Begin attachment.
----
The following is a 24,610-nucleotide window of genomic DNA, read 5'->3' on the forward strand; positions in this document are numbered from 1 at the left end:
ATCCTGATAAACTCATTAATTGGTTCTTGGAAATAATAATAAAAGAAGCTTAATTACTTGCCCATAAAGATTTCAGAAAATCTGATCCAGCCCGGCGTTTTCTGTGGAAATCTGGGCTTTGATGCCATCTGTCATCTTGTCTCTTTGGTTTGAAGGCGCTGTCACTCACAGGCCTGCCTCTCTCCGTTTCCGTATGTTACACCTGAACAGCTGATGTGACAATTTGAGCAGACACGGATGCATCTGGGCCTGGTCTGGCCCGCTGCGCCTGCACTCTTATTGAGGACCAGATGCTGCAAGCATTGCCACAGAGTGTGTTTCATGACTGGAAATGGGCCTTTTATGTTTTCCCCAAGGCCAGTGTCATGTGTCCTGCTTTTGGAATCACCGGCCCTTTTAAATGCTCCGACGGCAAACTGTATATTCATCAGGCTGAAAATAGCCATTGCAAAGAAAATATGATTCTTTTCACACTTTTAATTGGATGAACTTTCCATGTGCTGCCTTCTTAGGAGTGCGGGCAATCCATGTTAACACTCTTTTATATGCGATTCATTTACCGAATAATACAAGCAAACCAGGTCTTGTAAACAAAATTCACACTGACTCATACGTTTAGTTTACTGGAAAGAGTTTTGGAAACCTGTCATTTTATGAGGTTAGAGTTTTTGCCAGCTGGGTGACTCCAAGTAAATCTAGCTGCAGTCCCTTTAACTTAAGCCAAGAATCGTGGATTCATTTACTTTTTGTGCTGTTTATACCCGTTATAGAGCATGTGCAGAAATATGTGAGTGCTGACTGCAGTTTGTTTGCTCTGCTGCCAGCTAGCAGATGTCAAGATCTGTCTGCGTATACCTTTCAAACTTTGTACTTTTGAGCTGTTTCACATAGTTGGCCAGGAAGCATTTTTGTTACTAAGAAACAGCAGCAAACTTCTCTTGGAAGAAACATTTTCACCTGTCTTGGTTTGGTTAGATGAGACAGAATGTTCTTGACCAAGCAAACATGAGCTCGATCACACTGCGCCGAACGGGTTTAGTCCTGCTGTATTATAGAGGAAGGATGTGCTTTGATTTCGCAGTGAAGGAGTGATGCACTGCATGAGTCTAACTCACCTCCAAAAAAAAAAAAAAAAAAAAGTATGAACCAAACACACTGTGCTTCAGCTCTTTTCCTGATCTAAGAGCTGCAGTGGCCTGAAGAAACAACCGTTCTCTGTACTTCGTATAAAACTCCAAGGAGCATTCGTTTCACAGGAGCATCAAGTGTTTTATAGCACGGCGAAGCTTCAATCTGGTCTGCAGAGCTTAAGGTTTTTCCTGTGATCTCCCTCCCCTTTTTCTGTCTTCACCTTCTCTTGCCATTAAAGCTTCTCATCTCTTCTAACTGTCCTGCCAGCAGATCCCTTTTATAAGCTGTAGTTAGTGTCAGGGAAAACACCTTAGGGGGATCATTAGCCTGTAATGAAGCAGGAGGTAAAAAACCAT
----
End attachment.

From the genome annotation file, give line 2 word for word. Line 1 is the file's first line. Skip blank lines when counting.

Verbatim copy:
ATCCTGATAAACTCATTAATTGGTTCTTGGAAATAATAATAAAAGAAGCTTAATTACTTGCCCATAAAGATTTCAGAAAATCTGATCCAGCCCGGCGTTTTCTGTGGAAATCTGGGCTTTGATGCCATCTGTCATCTTGTCTCTTTGGTTTGAAGGCGCTGTCACTCACAGGCCTGCCTCTCTCCGTTTCCGTATGTTACACCTGAACAGCTGATGTGACAATTTGAGCAGACACGGATGCATCTGGGCCTGGTCTGGCCCGCTGCGCCTGCACTCTTATTGAGGACCAGATGCTGCAAGCATTGCCACAGAGTGTGTTTCATGACTGGAAATGGGCCTTTTATGTTTTCCCCAAGGCCAGTGTCATGTGTCCTGCTTTTGGAATCACCGGCCCTTTTAAATGCTCCGACGGCAAACTGTATATTCATCAGGCTGAAAATAGCCATTGCAAAGAAAATATGATTCTTTTCACACTTTTAATTGGATGAACTTTCCATGTGCTGCCTTCTTAGGAGTGCGGGCAATCCATGTTAACACTCTTTTATATGCGATTCATTTACCGAATAATACAAGCAAACCAGGTCTTGTAAACAAAATTCACACTGACTCATACGTTTAGTTTACTGGAAAGAGTTTTGGAAACCTGTCATTTTATGAGGTTAGAGTTTTTGCCAGCTGGGTGACTCCAAGTAAATCTAGCTGCAGTCCCTTTAACTTAAGCCAAGAATCGTGGATTCATTTACTTTTTGTGCTGTTTATACCCGTTATAGAGCATGTGCAGAAATATGTGAGTGCTGACTGCAGTTTGTTTGCTCTGCTGCCAGCTAGCAGATGTCAAGATCTGTCTGCGTATACCTTTCAAACTTTGTACTTTTGAGCTGTTTCACATAGTTGGCCAGGAAGCATTTTTGTTACTAAGAAACAGCAGCAAACTTCTCTTGGAAGAAACATTTTCACCTGTCTTGGTTTGGTTAGATGAGACAGAATGTTCTTGACCAAGCAAACATGAGCTCGATCACACTGCGCCGAACGGGTTTAGTCCTGCTGTATTATAGAGGAAGGATGTGCTTTGATTTCGCAGTGAAGGAGTGATGCACTGCATGAGTCTAACTCACCTCCAAAAAAAAAAAAAAAAAAAAGTATGAACCAAACACACTGTGCTTCAGCTCTTTTCCTGATCTAAGAGCTGCAGTGGCCTGAAGAAACAACCGTTCTCTGTACTTCGTATAAAACTCCAAGGAGCATTCGTTTCACAGGAGCATCAAGTGTTTTATAGCACGGCGAAGCTTCAATCTGGTCTGCAGAGCTTAAGGTTTTTCCTGTGATCTCCCTCCCCTTTTTCTGTCTTCACCTTCTCTTGCCATTAAAGCTTCTCATCTCTTCTAACTGTCCTGCCAGCAGATCCCTTTTATAAGCTGTAGTTAGTGTCAGGGAAAACACCTTAGGGGGATCATTAGCCTGTAATGAAGCAGGAGGTAAAAAACCAT